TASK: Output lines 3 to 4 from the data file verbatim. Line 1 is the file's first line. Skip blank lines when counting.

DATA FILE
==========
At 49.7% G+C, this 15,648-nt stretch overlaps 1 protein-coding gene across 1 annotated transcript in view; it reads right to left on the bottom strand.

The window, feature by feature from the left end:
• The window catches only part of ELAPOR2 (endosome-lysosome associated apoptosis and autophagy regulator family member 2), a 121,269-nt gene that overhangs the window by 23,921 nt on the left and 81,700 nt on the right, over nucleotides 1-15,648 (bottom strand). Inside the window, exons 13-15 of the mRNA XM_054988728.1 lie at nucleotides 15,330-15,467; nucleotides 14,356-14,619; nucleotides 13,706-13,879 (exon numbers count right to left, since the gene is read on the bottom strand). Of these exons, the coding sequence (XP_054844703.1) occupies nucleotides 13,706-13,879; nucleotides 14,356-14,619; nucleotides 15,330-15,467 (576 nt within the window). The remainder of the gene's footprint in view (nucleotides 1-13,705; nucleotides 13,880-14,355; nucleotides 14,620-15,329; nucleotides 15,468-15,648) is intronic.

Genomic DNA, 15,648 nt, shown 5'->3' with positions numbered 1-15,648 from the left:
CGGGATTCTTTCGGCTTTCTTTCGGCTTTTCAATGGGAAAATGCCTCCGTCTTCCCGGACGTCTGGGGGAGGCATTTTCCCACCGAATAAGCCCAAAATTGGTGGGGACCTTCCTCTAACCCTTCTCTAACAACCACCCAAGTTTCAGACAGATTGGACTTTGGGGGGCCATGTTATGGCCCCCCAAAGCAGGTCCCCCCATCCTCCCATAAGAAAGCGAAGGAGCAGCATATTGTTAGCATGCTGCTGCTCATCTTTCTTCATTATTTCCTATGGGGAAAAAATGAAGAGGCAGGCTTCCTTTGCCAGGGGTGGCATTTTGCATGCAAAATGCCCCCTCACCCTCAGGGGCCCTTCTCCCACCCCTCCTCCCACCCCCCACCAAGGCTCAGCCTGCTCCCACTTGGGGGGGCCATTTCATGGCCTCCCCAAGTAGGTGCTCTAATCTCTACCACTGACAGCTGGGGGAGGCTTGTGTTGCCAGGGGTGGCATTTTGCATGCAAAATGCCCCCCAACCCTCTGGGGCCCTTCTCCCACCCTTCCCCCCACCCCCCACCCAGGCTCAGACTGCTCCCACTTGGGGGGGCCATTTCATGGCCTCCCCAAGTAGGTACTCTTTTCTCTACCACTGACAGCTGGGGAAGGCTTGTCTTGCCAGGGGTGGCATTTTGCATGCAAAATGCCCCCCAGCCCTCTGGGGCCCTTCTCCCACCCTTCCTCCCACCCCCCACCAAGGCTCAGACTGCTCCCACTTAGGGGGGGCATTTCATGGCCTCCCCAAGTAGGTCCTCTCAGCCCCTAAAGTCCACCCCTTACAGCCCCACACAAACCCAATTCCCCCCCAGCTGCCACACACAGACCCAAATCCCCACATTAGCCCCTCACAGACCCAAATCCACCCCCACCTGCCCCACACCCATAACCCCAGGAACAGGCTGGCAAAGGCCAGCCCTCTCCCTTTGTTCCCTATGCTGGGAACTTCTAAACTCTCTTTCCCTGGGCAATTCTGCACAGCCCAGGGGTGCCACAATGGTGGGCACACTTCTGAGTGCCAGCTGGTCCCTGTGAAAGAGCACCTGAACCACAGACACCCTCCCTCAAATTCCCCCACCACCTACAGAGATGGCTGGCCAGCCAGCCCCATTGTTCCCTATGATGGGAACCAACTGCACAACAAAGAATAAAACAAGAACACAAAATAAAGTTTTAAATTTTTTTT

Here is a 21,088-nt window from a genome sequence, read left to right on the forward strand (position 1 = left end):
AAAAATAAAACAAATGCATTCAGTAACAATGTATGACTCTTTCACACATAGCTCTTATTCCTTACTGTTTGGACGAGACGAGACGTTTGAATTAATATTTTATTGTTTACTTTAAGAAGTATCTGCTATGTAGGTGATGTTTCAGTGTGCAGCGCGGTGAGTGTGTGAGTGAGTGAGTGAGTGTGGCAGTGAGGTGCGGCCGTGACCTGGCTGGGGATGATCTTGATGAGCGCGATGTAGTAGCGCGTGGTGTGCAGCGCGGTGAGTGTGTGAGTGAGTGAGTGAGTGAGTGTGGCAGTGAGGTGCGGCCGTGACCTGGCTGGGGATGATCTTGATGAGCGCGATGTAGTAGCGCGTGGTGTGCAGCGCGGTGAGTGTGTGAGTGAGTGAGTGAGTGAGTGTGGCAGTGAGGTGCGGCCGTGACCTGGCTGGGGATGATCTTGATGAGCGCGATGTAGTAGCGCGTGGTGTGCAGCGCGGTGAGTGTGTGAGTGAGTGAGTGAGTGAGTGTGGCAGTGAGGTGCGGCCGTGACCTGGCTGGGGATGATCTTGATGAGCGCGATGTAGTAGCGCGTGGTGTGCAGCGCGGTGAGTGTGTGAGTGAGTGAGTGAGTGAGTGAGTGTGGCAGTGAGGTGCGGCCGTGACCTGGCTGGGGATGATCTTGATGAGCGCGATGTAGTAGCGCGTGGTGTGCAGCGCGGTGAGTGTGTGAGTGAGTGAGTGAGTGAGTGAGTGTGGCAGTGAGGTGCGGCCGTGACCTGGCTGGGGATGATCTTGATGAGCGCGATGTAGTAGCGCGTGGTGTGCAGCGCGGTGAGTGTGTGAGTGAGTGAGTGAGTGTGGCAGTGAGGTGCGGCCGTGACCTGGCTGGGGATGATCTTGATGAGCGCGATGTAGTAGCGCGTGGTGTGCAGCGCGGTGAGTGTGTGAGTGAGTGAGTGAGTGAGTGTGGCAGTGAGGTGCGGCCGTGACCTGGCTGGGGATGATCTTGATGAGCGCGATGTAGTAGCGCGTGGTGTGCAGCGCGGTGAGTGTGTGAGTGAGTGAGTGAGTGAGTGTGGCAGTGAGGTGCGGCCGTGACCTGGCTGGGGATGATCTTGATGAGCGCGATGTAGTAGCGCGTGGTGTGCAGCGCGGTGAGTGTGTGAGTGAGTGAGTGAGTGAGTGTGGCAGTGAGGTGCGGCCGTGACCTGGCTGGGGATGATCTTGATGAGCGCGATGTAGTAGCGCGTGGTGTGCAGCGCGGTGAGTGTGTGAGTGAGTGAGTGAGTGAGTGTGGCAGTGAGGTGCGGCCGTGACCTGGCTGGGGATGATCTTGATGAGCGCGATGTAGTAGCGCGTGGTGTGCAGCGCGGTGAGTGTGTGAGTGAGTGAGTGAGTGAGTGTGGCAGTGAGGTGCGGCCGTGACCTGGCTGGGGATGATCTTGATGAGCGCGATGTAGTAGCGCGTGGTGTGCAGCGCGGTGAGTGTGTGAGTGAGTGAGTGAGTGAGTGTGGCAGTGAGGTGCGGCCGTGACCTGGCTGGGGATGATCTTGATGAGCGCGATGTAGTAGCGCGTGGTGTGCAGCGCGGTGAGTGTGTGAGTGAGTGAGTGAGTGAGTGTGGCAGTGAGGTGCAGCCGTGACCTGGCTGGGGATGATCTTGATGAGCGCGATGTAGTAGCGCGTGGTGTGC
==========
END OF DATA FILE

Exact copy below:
• The window catches only part of ELAPOR2 (endosome-lysosome associated apoptosis and autophagy regulator family member 2), a 121,269-nt gene that overhangs the window by 23,921 nt on the left and 81,700 nt on the right, over nucleotides 1-15,648 (bottom strand). Inside the window, exons 13-15 of the mRNA XM_054988728.1 lie at nucleotides 15,330-15,467; nucleotides 14,356-14,619; nucleotides 13,706-13,879 (exon numbers count right to left, since the gene is read on the bottom strand). Of these exons, the coding sequence (XP_054844703.1) occupies nucleotides 13,706-13,879; nucleotides 14,356-14,619; nucleotides 15,330-15,467 (576 nt within the window). The remainder of the gene's footprint in view (nucleotides 1-13,705; nucleotides 13,880-14,355; nucleotides 14,620-15,329; nucleotides 15,468-15,648) is intronic.

Genomic DNA, 15,648 nt, shown 5'->3' with positions numbered 1-15,648 from the left: